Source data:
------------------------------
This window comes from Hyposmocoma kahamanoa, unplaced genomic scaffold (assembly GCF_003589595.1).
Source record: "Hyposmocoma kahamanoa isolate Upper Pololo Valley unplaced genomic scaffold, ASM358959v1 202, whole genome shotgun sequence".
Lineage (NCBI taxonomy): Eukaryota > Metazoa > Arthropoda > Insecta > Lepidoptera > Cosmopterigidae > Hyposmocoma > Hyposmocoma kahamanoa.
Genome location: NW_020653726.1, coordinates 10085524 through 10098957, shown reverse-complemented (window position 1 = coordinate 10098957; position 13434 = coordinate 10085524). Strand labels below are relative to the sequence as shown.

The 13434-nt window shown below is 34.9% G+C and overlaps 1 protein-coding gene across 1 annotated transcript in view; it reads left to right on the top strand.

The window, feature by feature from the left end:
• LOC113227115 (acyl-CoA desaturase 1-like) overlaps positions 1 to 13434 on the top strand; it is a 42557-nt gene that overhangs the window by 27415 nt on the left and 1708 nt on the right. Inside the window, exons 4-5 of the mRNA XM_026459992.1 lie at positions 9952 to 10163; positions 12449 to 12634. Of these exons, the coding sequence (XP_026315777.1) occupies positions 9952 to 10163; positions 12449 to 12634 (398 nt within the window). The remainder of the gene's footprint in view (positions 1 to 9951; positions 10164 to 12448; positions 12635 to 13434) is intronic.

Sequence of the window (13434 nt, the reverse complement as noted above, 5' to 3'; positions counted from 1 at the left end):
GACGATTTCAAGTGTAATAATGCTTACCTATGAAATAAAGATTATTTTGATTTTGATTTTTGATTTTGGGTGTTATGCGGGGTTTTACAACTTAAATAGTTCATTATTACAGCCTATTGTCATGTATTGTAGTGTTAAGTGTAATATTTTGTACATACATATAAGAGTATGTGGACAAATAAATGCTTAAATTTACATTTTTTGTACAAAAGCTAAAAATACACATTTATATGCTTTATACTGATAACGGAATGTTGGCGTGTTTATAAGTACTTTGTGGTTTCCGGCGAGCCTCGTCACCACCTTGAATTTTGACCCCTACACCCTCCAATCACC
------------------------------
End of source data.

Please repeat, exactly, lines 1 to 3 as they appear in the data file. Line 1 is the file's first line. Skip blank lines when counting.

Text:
This window comes from Hyposmocoma kahamanoa, unplaced genomic scaffold (assembly GCF_003589595.1).
Source record: "Hyposmocoma kahamanoa isolate Upper Pololo Valley unplaced genomic scaffold, ASM358959v1 202, whole genome shotgun sequence".
Lineage (NCBI taxonomy): Eukaryota > Metazoa > Arthropoda > Insecta > Lepidoptera > Cosmopterigidae > Hyposmocoma > Hyposmocoma kahamanoa.